She came in and asked, “Where should I set up?” She positioned the chair, took off her summer dress, and stripped down to nothing but a pair of stripped socks and angel wings. When she was finally ready to start, I sat down and pulled out… a piece of paper and a pencil.
I’m sure you knew where I was going with that the whole time. The thought of sketching naked people may evoke images of Leonardo Decaprio and Kate Winslet, but trust me, its never like that. The best experience I’ve had was not what you would expect. The room was filled with techno music when our model for the day came in. She was a 70 year old female sculptor with a white haired Mohawk and two braided pigtails. Being a sculpture, it was totally apparent she knew how the human body looked, worked, and functioned. For the first time, I realized that the passion figure drawing was not only in the students but in the model as well.
A mountain of questions are often asked, “Isn’t it awkward with your teacher there?” or “What happens if someone random walks by and sees?” I have been in life drawing lessons since high school and even then I never came across anyone who made it awkward or started laughing once it was time for the model to get undressed. In all actuality, most students that are found in these classes are excited to learn new skills, since drawing the human figure is one of the hardest things to do. With that said, I thought I would list out the different kinds of students you can always find in a life drawing class:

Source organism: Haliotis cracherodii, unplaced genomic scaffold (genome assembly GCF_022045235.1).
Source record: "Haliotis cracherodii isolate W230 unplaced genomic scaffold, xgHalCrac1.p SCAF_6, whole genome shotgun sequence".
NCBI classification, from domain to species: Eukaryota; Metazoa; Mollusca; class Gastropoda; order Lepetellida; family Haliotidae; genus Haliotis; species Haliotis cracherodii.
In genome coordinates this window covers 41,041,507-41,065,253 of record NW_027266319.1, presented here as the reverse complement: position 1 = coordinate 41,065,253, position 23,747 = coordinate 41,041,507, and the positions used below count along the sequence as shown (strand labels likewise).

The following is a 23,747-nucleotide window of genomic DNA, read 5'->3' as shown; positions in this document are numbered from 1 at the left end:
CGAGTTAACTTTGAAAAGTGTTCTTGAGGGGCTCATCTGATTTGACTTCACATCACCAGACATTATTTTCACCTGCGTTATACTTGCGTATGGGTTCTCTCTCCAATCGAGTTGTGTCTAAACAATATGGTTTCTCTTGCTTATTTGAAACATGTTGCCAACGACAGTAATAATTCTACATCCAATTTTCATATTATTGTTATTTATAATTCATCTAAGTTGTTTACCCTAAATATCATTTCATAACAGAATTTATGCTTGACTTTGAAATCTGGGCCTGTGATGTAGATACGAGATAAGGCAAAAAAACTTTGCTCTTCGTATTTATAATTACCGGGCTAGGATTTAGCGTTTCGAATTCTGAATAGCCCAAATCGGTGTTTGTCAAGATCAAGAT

- The perfectionist: There is always that one student who can draw the figure in less than 5 minutes and already looks worthy of a frame and a wall.
- The animation student: The one thing that separates their type of work is the movement that these kinds of students capture in their figures.
- The student who only draws the face and nothing else: Sometimes its easier to focus on one thing, but nothing can annoy a life drawing teacher more than to ignore drawing in the whole figure first.
- The student who only draws the figure and ignores the face: (Guilty) Drawing faces might just be harder than drawing the figure itself, and there is never enough time to draw it anyways.
- The measurer: A popular way to get accurate proportions when drawing the figure is by holding up your pencil up in the air and squinting one eye. Even though it might look funny, nothing makes a student feel more experienced than showing the different tricks you have up your sleeves.
Figure drawing classes are often joked about among people that have not taken it since nudity can be a funny/uncomfortable thing to deal with in the classroom, but it has definitely been a class that has made me realize the importance of drawing the human figure, and the diverse group of people that share that same interest with me.
Leave a Reply